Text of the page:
by Jane Fries for The Dance Journal
Paoli-based Ballet 180 presented its charming original rendition of A Charlie Brown Christmas this past weekend at Rosemont College’s Rotwitt Theater. Set to Vince Guaraldi’s jazz score from the 1965 animated television special, the ballet tags along with Charlie Brown on his search for the true meaning of Christmas.
A frisky opening solo for Snoopy, danced with cool, carefree spirit by Erin Grothouse, sets a playful tone for the colorful scenes that follow. Bridget Carlin and David Amado projected personable warmth in the familiar skating sequence, keeping pace with the melancholy strains of Guaraldi’s Christmas Time Is Here. A mischievous Woodstock (Elizabeth Strenge, displaying lovely classical lines) intervenes as Snoopy struggles to decorate his doghouse with Christmas lights. Charlie Brown (Daniel Mayo), depressed and out-of-sorts, visits Lucy (Jessica Frazier) in her psychiatric help booth. Bossy as ever, Lucy instructs him to get more involved in the holiday by directing a Christmas pageant.
The second act focuses on the rehearsal for the Christmas pageant. Charlie Brown attempts to get the kids to perform a dance with sincere spirit, and they half-heartedly comply, but are more interested in their own snappy, happy frolic. Hoping to restore the proper mood, Charlie Brown sets out with Linus (Matt Soojian) to find a Christmas tree. The trees at the market are represented by ballerinas (Julia Cummins, Amia Korman, Danielle Lomazoff, Nicolle Lomazoff, and Katie Ridder) costumed in elegant green tulle skirts. Uninterested in this forest of well-formed trees, Charlie Brown spies the tree he wants – a scraggly fir sapling. It’s no surprise when the kids make fun of Charlie Brown’s choice.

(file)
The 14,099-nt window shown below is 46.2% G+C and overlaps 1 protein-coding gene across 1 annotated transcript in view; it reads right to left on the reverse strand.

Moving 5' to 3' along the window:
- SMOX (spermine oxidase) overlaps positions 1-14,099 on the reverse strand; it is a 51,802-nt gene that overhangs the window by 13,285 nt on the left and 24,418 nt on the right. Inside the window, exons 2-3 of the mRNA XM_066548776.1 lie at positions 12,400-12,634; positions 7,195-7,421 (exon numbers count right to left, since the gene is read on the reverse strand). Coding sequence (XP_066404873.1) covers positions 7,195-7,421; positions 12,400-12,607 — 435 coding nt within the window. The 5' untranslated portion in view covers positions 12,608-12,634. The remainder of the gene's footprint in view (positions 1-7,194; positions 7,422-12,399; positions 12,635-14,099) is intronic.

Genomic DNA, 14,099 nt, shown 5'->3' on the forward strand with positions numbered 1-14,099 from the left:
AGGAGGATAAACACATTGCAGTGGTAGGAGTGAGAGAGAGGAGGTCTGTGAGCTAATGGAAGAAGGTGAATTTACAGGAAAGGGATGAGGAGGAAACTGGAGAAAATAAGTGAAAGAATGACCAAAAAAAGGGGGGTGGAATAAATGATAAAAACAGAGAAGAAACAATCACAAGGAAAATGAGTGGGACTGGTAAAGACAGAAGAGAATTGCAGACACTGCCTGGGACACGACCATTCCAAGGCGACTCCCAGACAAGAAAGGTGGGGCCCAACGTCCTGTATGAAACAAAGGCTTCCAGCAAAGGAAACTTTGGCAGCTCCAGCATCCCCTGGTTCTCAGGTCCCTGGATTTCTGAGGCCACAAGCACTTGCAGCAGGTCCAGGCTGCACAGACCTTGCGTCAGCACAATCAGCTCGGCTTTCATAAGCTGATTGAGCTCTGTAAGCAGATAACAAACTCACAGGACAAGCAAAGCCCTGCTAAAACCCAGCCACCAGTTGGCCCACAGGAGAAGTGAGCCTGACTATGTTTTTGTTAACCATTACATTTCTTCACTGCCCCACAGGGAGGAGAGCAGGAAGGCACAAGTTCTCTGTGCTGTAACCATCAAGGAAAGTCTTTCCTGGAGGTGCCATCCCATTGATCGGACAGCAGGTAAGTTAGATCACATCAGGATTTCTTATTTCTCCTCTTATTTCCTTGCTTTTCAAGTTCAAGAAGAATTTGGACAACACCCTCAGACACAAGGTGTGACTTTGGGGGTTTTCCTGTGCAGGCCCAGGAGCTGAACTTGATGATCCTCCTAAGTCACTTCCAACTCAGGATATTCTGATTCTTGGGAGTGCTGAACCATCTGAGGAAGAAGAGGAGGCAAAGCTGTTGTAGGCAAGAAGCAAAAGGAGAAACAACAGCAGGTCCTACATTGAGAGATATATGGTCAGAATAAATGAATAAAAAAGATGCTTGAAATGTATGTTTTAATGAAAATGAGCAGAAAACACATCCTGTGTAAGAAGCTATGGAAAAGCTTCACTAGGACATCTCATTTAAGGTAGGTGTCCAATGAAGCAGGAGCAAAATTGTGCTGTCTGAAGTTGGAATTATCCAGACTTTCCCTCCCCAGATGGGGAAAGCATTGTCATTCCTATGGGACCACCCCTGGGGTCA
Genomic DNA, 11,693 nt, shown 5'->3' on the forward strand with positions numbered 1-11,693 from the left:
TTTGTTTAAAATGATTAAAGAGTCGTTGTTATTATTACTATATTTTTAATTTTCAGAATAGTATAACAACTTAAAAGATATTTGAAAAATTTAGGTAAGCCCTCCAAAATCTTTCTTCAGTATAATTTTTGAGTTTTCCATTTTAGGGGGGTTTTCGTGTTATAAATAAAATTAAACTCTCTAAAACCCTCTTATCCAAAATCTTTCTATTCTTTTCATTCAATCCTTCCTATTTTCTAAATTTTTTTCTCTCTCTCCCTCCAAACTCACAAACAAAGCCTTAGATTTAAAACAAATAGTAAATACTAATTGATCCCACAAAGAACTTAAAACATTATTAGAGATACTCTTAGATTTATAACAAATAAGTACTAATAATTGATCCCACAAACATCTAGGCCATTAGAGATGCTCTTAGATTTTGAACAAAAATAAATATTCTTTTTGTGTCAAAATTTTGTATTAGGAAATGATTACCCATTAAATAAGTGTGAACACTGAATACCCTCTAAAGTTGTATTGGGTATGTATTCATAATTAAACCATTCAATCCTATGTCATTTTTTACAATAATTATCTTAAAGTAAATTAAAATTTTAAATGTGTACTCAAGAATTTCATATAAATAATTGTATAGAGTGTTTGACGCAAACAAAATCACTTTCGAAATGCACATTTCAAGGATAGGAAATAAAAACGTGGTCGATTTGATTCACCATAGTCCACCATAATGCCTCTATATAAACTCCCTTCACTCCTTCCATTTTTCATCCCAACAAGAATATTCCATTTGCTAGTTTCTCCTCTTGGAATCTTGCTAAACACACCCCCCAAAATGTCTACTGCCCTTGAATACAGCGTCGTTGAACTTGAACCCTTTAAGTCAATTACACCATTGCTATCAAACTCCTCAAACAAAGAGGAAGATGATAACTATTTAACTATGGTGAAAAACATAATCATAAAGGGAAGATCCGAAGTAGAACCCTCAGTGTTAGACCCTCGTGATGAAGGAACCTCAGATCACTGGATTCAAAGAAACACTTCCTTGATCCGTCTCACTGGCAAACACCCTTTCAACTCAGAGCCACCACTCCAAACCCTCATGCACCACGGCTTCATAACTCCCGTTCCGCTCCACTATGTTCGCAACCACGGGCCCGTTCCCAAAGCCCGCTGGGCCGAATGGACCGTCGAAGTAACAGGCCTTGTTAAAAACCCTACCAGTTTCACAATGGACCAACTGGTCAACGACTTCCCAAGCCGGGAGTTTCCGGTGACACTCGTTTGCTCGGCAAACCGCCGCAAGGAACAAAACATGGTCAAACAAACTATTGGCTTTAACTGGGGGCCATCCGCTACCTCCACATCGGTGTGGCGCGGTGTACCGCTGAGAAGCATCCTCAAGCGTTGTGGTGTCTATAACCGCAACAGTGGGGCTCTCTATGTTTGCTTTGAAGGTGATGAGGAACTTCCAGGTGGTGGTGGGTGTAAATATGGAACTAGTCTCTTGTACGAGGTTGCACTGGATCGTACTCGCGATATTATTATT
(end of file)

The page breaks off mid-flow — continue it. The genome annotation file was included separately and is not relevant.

Guest artist Daniel Mayo of Ballet X thoroughly inhabits the character of Charlie Brown in a jazzy, angsty solo. Mayo’s soaring jumps and fluent expression supply the dancing high point of the show, and he leaves us to wonder if Charlie Brown will overcome his malaise and experience the joy of the season. Happily, the whole Peanuts gang pitches in to decorate the tree and wish Charlie Brown a joyous “Merry Christmas!”
Company director Kelly Murray Farrell employs a light touch in her crisp choreography, capturing the simple animation technique of the classic TV version. The bright colorblock costumes add to the comic strip appeal of the ballet. As a whole, the Ballet 180 dancers make their mark with a winning blend of musicality and bonhomie. The adorable youngsters (featured as a flock of chicks cavorting with Woodstock and as a shepherd and sheep enacting the Christmas gospel as recited by Linus) contribute their natural innocence to the heartwarming production.
A Charlie Brown Christmas by Ballet 180 has the feel of a yuletide classic. It’s a treat for kids and adults alike in a season where over-commercialization can too easily overshadow the genuine feeling of Christmas.
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